Yesterday I was biking to work, crossing the Lake/Marshall bridge and hugging the right side of outermost traffic lane, since the bike lane, like most bike lanes in the city, has been repurposed for plowed-snow storage until the end of April. A pickup truck passed me with about a foot to spare, drifting into the next lane and almost clipping a truck there. It then proceeded up the Marshall hill, passing other cars in the parking lane at 48 mph, according to the radar sign posted there—18 miles over the limit.
When friends and colleagues see me in my winter-bike gear they usually say something about how brave and/or crazy I am for biking in this weather. It’s so cold! It’s so dangerous! (Online, of course, people delight in the idea of hitting me and long for my death.)
Aloud, I force a chuckle and change the subject. I’ve learned to keep my mouth shut about biking, at least IRL, because people who talk about their pastimes are apparently everything that’s wrong about this country. In my head, I say: The only thing dangerous about riding in this weather is the same thing that’s dangerous riding on any other day—the way other road users behave toward me. This includes motorists, pedestrians, and other cyclists, though the only group that’s capable of killing me with a flick of the wrist or a glance at the cellphone is motorists.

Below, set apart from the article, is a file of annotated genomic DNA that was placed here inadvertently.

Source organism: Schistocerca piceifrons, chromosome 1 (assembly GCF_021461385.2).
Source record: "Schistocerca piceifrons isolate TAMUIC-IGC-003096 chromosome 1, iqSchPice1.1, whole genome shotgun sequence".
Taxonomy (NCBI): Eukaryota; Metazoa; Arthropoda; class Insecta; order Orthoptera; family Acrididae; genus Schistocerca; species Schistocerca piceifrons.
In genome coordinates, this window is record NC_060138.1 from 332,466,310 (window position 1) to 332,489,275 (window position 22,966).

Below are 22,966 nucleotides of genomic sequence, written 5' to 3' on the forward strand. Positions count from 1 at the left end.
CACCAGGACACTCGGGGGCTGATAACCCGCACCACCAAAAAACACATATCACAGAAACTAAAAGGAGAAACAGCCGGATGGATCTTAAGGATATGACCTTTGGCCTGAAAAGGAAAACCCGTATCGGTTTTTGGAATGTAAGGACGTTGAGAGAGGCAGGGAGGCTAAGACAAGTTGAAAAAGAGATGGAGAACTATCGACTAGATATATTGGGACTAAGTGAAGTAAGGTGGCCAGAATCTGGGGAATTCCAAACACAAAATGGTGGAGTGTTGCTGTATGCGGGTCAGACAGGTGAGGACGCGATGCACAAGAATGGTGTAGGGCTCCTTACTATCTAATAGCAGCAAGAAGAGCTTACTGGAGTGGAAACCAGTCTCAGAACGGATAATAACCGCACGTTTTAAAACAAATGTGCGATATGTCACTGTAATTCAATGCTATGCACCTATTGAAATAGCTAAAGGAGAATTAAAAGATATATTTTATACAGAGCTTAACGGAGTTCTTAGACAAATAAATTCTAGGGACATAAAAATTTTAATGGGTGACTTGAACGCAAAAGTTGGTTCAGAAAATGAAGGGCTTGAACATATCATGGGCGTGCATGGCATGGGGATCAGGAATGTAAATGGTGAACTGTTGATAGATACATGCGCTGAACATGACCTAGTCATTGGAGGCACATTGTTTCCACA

My bike’s tires can handle the snow and ice. My clothing can handle the cold. The only variable I can’t control is how you treat me when you’re driving your car. When you say I’m brave/stupid/crazy, you’re only implicating yourself; my safety is more within your control than mine. My life is in your hands.
This post originally appeared on the author’s blog.